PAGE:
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Americans chose Seville over any luxury import. With the 1973 Arab Oil Embargo overshadowing the late 1970s, America went to more fuel-efficient cars. The Cadillac Seville had nearly the same head and legroom as a larger car, that was one of the selling features. Model style code #6K S69 Seville sedan had a base price of $15,546 and 53,487 were built for the 1979 model year. Cadillac and GM had toyed with the idea of a smaller car for a long time. The 1963 Buick Riviera was supposed to have been a Cadillac but the brand didn’t have a dedicated assembly plant for its production. The Opel Diplomat was to be badge engineered as the new Seville but the idea was dropped.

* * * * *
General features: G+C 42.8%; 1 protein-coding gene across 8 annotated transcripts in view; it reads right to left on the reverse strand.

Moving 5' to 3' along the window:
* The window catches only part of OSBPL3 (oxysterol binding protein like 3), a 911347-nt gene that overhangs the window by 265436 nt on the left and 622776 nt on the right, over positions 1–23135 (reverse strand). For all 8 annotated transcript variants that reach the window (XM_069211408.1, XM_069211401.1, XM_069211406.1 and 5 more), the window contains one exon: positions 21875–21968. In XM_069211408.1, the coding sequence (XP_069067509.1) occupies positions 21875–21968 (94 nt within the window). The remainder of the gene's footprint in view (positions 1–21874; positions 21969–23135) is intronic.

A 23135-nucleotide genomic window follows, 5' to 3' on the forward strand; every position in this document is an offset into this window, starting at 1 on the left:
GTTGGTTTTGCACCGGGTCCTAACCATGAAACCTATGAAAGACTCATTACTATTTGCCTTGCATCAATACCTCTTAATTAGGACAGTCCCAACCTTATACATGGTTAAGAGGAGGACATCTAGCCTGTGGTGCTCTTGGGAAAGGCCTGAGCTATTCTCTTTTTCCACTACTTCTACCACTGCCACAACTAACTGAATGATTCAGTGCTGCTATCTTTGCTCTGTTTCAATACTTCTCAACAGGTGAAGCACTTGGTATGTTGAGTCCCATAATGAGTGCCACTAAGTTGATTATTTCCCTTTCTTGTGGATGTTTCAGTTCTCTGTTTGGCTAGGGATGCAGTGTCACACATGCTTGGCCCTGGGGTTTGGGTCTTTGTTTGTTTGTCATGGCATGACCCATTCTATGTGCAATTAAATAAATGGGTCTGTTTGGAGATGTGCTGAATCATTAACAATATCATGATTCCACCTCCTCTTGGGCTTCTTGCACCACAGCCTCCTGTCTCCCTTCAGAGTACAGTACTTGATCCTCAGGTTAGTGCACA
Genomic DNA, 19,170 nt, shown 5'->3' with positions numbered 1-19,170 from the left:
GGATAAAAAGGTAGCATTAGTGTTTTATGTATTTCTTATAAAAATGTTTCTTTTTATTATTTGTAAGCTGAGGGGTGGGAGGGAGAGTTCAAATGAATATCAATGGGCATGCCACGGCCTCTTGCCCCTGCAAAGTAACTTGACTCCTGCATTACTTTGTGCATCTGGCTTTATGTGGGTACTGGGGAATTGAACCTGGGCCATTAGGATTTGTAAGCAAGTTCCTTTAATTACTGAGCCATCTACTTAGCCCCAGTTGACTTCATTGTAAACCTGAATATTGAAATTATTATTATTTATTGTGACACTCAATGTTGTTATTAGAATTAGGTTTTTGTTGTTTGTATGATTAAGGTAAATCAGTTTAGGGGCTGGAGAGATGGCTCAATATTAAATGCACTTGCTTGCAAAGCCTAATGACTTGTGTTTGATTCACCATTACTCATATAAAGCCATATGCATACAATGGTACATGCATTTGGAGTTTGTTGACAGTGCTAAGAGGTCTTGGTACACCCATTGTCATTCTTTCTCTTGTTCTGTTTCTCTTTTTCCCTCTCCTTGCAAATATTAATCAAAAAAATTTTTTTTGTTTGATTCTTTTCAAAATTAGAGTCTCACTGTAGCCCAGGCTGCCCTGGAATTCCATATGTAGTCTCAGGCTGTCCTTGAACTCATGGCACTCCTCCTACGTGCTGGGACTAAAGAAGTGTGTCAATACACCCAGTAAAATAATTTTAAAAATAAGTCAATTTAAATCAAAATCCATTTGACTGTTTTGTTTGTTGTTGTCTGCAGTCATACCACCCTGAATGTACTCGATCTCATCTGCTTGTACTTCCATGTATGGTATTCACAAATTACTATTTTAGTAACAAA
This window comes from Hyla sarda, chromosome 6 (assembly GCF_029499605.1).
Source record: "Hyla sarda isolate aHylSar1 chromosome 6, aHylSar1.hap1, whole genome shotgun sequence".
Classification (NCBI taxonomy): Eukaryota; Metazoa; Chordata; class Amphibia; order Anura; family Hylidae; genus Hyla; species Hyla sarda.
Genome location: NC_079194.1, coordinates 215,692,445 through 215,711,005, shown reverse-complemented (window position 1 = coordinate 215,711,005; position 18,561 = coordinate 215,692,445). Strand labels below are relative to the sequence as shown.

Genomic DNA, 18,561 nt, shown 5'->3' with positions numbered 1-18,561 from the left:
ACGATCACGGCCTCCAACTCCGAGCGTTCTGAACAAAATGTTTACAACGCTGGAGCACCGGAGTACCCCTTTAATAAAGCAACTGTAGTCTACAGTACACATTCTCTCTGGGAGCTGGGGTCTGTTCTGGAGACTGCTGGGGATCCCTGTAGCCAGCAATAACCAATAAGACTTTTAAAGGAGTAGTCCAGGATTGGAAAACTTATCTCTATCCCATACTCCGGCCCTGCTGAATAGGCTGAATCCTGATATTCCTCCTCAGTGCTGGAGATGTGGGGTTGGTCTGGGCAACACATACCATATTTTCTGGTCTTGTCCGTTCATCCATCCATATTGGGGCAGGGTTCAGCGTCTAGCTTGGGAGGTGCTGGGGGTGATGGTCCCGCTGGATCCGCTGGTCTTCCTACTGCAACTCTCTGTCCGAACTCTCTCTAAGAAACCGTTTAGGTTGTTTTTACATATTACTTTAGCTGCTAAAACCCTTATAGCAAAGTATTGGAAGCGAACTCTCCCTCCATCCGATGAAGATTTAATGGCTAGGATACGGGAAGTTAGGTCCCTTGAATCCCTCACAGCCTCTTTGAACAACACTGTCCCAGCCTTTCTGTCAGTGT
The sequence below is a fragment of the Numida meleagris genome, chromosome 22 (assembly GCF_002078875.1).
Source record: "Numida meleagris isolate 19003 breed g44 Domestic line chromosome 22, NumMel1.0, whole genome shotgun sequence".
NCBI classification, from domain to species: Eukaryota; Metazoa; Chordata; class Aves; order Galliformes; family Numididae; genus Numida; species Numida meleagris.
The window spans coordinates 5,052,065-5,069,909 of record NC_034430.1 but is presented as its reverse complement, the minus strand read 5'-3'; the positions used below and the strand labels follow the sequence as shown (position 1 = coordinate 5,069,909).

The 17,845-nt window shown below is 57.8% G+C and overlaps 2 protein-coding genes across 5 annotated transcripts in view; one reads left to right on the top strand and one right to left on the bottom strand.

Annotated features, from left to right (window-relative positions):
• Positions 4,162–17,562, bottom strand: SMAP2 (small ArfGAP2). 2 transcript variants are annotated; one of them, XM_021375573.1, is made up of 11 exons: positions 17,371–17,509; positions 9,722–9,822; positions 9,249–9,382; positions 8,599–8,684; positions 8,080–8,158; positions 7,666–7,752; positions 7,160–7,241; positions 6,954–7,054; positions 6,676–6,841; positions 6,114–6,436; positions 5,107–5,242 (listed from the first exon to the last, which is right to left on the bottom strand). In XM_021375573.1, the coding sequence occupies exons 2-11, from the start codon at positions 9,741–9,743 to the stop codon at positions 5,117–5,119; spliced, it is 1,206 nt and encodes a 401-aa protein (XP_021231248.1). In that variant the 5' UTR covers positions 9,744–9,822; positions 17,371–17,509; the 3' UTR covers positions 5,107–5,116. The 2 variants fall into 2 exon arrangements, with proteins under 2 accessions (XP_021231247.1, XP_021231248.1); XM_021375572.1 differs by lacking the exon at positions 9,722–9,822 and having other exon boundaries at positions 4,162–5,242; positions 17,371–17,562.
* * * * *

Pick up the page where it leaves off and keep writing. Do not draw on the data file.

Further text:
Introduced mid 1975 as a 1976 model, it was slated as the new “international size” Cadillac. It was nearly 1,000 pounds lighter than the DeVilles which made them nimble and quick. The Cadillac Seville came with a full complement of Cadillac niceties as standard equipment. The Seville was a car complete without options. The first Sevilles were all finished in Georgian Silver and all equipped the same for quality control purposes. The Seville’s powerplant was outsourced to Oldsmobile and their 5.7 litre 350 CID V8 engine.